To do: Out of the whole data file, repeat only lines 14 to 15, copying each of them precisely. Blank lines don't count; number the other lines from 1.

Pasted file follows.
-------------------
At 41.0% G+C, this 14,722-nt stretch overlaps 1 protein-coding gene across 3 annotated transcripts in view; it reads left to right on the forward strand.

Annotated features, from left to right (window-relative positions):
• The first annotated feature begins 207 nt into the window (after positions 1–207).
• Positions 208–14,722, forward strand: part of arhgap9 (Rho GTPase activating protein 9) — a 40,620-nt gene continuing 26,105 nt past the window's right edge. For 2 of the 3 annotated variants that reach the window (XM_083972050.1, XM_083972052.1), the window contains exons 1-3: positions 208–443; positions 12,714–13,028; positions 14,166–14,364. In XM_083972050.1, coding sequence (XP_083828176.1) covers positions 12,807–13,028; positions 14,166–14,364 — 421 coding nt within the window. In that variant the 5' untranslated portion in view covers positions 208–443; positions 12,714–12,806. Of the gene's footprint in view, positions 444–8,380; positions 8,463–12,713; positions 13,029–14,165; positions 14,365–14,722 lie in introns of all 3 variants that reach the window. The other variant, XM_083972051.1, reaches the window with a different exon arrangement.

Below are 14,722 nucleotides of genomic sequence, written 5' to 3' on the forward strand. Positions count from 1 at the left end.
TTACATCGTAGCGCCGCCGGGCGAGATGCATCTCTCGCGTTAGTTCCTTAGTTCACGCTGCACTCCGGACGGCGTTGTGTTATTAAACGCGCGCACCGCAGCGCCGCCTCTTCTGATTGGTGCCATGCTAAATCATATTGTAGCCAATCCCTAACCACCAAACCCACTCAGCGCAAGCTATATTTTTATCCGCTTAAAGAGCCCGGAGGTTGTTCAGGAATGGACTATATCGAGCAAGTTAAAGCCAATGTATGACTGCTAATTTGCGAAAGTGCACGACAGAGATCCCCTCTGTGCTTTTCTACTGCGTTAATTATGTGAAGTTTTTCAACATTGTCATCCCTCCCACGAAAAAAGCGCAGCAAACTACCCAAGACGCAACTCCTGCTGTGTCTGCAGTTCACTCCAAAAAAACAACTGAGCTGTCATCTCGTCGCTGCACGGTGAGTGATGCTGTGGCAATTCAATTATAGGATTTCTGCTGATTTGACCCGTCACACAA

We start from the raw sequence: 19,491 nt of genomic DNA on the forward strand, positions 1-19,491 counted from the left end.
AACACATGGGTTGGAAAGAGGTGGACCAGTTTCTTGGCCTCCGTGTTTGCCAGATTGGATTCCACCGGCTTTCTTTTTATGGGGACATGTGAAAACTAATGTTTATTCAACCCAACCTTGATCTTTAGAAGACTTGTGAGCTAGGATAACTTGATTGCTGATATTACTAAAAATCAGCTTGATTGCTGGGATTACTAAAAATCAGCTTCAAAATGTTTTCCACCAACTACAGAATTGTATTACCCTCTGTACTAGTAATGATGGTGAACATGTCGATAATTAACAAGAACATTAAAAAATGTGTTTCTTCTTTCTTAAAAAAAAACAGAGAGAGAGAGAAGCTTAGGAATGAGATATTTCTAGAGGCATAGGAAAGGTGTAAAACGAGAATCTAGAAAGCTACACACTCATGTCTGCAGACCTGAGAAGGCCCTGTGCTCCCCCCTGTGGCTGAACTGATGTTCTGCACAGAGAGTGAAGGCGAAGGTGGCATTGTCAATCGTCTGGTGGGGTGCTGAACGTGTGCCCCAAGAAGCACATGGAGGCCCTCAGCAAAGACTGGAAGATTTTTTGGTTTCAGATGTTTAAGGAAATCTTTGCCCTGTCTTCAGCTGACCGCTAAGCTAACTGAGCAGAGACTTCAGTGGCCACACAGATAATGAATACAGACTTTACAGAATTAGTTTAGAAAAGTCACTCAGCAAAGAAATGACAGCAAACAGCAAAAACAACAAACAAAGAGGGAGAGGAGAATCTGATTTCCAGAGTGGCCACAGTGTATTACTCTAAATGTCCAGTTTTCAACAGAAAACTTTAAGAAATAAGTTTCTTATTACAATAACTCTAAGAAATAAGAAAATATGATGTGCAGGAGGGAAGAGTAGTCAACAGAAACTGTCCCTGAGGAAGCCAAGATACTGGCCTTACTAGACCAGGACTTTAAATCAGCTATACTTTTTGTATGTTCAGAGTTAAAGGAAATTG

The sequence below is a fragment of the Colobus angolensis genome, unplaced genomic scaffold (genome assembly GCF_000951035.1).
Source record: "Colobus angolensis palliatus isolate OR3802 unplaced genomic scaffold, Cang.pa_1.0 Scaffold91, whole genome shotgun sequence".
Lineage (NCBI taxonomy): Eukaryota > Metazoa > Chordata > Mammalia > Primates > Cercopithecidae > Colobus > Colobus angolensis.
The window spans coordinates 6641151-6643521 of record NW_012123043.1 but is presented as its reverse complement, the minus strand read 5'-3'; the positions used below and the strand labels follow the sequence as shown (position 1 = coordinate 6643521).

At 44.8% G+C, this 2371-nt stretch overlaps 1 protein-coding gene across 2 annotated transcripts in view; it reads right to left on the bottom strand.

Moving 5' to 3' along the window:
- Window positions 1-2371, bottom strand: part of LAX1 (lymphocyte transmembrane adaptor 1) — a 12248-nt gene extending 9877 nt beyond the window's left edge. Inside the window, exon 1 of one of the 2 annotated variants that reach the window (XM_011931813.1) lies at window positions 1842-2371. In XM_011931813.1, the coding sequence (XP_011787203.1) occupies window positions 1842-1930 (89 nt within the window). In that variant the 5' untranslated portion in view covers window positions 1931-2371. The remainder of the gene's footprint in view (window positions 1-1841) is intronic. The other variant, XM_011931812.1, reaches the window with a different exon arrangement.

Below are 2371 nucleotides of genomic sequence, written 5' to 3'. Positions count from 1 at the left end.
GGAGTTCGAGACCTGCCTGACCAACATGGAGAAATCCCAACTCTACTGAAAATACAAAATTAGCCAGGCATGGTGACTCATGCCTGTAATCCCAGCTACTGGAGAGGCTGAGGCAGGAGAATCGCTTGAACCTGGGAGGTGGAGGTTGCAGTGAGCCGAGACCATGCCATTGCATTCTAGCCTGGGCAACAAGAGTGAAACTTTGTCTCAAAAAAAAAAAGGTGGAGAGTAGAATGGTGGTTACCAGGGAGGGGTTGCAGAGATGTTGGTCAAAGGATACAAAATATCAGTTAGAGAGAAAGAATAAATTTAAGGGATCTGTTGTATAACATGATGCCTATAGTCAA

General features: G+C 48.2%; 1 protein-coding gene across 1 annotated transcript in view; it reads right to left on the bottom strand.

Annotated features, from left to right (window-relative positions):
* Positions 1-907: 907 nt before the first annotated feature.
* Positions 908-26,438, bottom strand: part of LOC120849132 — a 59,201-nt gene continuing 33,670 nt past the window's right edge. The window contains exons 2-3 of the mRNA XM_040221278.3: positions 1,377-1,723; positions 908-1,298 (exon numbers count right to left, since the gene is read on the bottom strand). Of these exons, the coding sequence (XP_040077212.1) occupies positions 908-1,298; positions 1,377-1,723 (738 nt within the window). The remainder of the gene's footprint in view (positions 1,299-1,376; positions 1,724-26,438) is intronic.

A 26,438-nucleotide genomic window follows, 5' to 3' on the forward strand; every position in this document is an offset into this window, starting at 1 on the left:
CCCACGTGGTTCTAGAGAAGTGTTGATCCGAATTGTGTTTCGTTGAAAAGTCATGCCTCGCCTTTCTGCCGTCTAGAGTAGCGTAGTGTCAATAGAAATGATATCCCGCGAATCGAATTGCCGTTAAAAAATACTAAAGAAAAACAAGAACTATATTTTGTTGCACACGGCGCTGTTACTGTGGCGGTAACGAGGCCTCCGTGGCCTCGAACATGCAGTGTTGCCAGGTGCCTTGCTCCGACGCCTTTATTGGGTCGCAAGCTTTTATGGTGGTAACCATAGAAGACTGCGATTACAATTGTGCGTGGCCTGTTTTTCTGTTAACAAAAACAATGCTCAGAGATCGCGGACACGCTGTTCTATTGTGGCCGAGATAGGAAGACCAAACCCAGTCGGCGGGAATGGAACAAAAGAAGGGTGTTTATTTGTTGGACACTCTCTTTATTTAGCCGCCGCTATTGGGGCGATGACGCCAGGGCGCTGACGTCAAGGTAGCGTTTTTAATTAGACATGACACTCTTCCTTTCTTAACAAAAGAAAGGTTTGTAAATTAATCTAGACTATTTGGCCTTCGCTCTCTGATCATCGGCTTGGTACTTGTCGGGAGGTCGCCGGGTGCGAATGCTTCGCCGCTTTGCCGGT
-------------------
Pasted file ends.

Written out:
Moving 5' to 3' along the window:
- Window positions 1-2371, bottom strand: part of LAX1 (lymphocyte transmembrane adaptor 1) — a 12248-nt gene extending 9877 nt beyond the window's left edge. Inside the window, exon 1 of one of the 2 annotated variants that reach the window (XM_011931813.1) lies at window positions 1842-2371. In XM_011931813.1, the coding sequence (XP_011787203.1) occupies window positions 1842-1930 (89 nt within the window). In that variant the 5' untranslated portion in view covers window positions 1931-2371. The remainder of the gene's footprint in view (window positions 1-1841) is intronic. The other variant, XM_011931812.1, reaches the window with a different exon arrangement.